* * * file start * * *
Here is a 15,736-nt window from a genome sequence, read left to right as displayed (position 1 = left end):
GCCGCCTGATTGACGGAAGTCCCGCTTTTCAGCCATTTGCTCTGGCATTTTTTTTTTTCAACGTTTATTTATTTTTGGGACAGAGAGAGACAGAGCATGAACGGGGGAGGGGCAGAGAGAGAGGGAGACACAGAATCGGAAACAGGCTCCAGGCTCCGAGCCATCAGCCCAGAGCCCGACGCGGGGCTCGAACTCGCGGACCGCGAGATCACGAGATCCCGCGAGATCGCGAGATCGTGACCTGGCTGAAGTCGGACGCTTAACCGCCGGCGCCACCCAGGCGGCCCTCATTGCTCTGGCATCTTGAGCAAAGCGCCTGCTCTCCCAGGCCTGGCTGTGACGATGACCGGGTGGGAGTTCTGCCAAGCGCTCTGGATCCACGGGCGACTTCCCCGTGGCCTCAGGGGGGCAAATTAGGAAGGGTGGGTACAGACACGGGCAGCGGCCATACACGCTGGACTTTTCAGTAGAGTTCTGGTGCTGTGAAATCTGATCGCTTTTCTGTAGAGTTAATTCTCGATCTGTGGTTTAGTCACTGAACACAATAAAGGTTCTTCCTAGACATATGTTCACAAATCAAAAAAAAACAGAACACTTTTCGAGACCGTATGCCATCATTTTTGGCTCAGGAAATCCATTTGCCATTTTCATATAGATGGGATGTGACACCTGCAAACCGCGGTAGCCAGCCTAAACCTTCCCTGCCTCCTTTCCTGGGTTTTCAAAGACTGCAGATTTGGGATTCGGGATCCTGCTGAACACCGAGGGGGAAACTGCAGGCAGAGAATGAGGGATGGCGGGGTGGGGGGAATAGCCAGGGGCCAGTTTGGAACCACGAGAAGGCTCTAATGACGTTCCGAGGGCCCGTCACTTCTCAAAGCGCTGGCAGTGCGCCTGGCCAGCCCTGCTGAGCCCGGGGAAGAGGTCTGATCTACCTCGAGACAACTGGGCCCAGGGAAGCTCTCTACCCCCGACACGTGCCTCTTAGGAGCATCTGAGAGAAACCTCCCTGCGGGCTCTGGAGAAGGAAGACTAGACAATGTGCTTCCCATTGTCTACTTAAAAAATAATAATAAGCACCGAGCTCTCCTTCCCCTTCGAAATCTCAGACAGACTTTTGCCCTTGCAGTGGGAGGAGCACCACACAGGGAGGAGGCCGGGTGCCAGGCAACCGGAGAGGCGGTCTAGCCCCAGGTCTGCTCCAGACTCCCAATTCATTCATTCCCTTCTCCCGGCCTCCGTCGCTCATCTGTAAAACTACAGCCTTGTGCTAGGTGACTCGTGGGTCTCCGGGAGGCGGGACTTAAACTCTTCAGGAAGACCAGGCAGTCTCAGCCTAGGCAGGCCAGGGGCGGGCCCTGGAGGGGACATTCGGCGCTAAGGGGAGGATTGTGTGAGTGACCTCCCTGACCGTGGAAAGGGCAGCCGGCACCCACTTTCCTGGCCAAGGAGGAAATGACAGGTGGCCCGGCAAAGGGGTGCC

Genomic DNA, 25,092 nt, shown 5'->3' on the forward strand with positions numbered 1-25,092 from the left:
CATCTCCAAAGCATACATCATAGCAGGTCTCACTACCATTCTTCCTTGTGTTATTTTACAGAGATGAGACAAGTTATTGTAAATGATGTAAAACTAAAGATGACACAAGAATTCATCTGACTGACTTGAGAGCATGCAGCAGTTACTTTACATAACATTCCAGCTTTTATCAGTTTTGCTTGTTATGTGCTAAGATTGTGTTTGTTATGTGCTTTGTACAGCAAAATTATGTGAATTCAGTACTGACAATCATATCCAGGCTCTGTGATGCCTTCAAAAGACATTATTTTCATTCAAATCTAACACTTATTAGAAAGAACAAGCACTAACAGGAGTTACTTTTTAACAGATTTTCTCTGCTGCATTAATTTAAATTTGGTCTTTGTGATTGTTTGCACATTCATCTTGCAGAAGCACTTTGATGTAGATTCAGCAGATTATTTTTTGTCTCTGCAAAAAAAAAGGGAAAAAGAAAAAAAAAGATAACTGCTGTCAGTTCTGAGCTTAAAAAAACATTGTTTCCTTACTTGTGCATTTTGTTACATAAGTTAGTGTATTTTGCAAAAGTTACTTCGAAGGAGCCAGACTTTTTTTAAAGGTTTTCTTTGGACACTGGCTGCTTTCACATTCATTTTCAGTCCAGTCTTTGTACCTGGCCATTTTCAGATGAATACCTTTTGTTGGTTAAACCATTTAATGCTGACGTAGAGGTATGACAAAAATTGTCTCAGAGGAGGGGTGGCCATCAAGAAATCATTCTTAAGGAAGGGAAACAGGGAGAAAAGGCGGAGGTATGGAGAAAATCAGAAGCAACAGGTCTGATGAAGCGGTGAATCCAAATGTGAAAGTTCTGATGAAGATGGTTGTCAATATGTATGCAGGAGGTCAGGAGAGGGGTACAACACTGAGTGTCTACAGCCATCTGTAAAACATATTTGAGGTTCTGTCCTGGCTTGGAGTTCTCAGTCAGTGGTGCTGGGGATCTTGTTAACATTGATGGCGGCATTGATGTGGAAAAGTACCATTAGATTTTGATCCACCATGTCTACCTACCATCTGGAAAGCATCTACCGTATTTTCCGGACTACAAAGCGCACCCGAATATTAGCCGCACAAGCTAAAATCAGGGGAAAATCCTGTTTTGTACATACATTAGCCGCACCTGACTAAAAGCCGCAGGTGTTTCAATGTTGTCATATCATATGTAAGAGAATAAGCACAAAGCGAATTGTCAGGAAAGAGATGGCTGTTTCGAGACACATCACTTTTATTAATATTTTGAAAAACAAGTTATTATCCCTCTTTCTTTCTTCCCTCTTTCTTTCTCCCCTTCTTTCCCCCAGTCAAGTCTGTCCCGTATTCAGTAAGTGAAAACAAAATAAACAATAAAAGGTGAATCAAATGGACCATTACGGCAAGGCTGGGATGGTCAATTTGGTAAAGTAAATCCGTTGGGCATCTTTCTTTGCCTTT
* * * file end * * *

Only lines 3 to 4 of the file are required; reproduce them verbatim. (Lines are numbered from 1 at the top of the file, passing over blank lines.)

Genomic DNA, 25,092 nt, shown 5'->3' on the forward strand with positions numbered 1-25,092 from the left:
CATCTCCAAAGCATACATCATAGCAGGTCTCACTACCATTCTTCCTTGTGTTATTTTACAGAGATGAGACAAGTTATTGTAAATGATGTAAAACTAAAGATGACACAAGAATTCATCTGACTGACTTGAGAGCATGCAGCAGTTACTTTACATAACATTCCAGCTTTTATCAGTTTTGCTTGTTATGTGCTAAGATTGTGTTTGTTATGTGCTTTGTACAGCAAAATTATGTGAATTCAGTACTGACAATCATATCCAGGCTCTGTGATGCCTTCAAAAGACATTATTTTCATTCAAATCTAACACTTATTAGAAAGAACAAGCACTAACAGGAGTTACTTTTTAACAGATTTTCTCTGCTGCATTAATTTAAATTTGGTCTTTGTGATTGTTTGCACATTCATCTTGCAGAAGCACTTTGATGTAGATTCAGCAGATTATTTTTTGTCTCTGCAAAAAAAAAGGGAAAAAGAAAAAAAAAGATAACTGCTGTCAGTTCTGAGCTTAAAAAAACATTGTTTCCTTACTTGTGCATTTTGTTACATAAGTTAGTGTATTTTGCAAAAGTTACTTCGAAGGAGCCAGACTTTTTTTAAAGGTTTTCTTTGGACACTGGCTGCTTTCACATTCATTTTCAGTCCAGTCTTTGTACCTGGCCATTTTCAGATGAATACCTTTTGTTGGTTAAACCATTTAATGCTGACGTAGAGGTATGACAAAAATTGTCTCAGAGGAGGGGTGGCCATCAAGAAATCATTCTTAAGGAAGGGAAACAGGGAGAAAAGGCGGAGGTATGGAGAAAATCAGAAGCAACAGGTCTGATGAAGCGGTGAATCCAAATGTGAAAGTTCTGATGAAGATGGTTGTCAATATGTATGCAGGAGGTCAGGAGAGGGGTACAACACTGAGTGTCTACAGCCATCTGTAAAACATATTTGAGGTTCTGTCCTGGCTTGGAGTTCTCAGTCAGTGGTGCTGGGGATCTTGTTAACATTGATGGCGGCATTGATGTGGAAAAGTACCATTAGATTTTGATCCACCATGTCTACCTACCATCTGGAAAGCATCTACCGTATTTTCCGGACTACAAAGCGCACCCGAATATTAGCCGCACAAGCTAAAATCAGGGGAAAATCCTGTTTTGTACATACATTAGCCGCACCTGACTAAAAGCCGCAGGTGTTTCAATGTTGTCATATCATATGTAAGAGAATAAGCACAAAGCGAATTGTCAGGAAAGAGATGGCTGTTTCGAGACACATCACTTTTATTAATATTTTGAAAAACAAGTTATTATCCCTCTTTCTTTCTTCCCTCTTTCTTTCTCCCCTTCTTTCCCCCAGTCAAGTCTGTCCCGTATTCAGTAAGTGAAAACAAAATAAACAATAAAAGGTGAATCAAATGGACCATTACGGCAAGGCTGGGATGGTCAATTTGGTAAAGTAAATCCGTTGGGCATCTTTCTTTGCCTTT